Kosher Protection Abandoned in New York State


kosher-mcdonaldsBy Rabbi Yosef Wikler

The axe has fallen. This week, the New York State Department of Agriculture and Markets effectively killed the kosher protection law in New York State by letting go of all of the state’s kosher inspectors. Earlier, the state had let it be known that seven of the nine inspectors would be let go. Rabbi Luzer Weiss, the department head, and two inspectors would have to do alone the job that had been done until now by ten men. No other part of the Department of Agriculture and Markets suffered nearly so great a cut in the budget. But now, the truth has come out: All inspectors are to be let go effective January 1, 2011 – effectively closing forever consumer protection from kosher fraud.

Has the world gone mad?

In New York State, which has the largest Jewish population anywhere, with great numbers of vegetarians, halal observers and those with lactose intolerance and other allergies [all of whom shop for kosher products], where kosher law enforcement got its start and for decades brought in a large amount of money to the state, we have just waved goodbye forever to protection from kosher fraud.

This move won’t stop people from buying kosher, but it certainly does show everyone that the state is not committed to the good of the many, but to the power of the few.

Why is it that so many politicians have kept quiet over this injustice? Why have so few Jewish organizations gone to bat for kosher? There is the real story, a story of politics over prudence, of fear over caring for others, and of money and power over providing protection.

It is time for people to ask their elected representatives why kosher was abandoned.

Rabbi Yosef Wikler is the Editor of Kashrus Magazine and New York Kosher News.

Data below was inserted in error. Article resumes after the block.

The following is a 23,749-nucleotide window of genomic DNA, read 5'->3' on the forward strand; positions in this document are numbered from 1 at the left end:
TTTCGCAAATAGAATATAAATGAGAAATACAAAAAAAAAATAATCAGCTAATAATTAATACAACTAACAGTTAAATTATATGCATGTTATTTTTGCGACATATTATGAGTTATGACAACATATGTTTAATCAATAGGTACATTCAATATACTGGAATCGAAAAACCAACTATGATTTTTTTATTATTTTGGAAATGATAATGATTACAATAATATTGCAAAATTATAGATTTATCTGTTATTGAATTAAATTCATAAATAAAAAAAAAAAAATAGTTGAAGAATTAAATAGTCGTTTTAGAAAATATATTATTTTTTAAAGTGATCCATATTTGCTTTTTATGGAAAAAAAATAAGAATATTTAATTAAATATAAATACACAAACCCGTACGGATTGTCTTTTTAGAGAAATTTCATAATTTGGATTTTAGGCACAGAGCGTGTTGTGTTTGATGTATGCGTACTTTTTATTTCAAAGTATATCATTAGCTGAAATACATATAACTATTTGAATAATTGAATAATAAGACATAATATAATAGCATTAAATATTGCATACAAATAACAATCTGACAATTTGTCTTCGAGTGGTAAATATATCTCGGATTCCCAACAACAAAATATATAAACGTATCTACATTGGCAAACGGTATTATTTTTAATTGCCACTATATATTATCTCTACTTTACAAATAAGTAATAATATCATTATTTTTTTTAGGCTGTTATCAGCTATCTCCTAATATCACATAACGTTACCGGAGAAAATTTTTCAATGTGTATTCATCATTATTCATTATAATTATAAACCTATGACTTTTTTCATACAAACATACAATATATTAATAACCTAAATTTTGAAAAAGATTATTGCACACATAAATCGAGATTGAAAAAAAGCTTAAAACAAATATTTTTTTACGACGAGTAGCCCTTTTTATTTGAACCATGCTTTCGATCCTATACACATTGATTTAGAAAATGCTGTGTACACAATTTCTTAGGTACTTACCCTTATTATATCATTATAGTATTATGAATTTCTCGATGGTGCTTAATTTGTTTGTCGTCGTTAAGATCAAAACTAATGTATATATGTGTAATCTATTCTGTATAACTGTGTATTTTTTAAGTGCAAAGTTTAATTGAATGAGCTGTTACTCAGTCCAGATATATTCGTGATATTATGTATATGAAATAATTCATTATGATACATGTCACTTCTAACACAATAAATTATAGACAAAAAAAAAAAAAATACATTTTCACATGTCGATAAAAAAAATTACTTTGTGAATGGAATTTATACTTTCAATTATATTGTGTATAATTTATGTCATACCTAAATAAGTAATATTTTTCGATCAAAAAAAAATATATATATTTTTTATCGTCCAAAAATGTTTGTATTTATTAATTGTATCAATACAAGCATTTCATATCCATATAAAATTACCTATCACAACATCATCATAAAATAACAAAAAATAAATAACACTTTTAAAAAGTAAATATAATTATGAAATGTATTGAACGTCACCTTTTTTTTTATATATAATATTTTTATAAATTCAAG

{Rabbi Yosef Wikler, Newscenter}


  1. I don’t understand the fuss. Democracy is against Torah values; it’s Chukim Goyim, not to mention Malchus Goyim; all in the government are anti-semit anyway – we dont need or want their treif help, no? All of us are just cruisin’ here until we make aliyah where Kosher will be. . . .Kosher, right? HAPPY THANKSGIVING EVERYBODY!!!

  2. Can Rabbi Wikler explain more about this?

    I assume most Orthodox didn’t make a big issue out of it, because they patronize places that have hashgochos which they rely on.

    What has the department been doing in recent years? One didn’t usually hear about them. When Rabbi Schulem Rubin was in charge, there used to be news about them and lists of fines levied in the Jewish Press. I haven’t seen that in years.

    It is hard to get people outraged over the elimination of something that they don’t know, see, hear about, or understand.

  3. You wanted budget cuts, you got budget cuts. Why whine when the one who gets hit is you? Kosher consumers are still a minority in New York State. (Yes, upstate and NYC are part of the same state.)

    If we don’t want our tax dollars being spent on services for others, why should we complain if others don’t want their tax dollars spent on us?

    So instead of relying on the taxpayers of all of New York State to foot the bill for protecting us, we’ll have to step up to the plate and start our own effective regulatory agency, funded by us.

    Cutting public services is fine unless the one who gets deprived is us? Let’s be a little consistent here.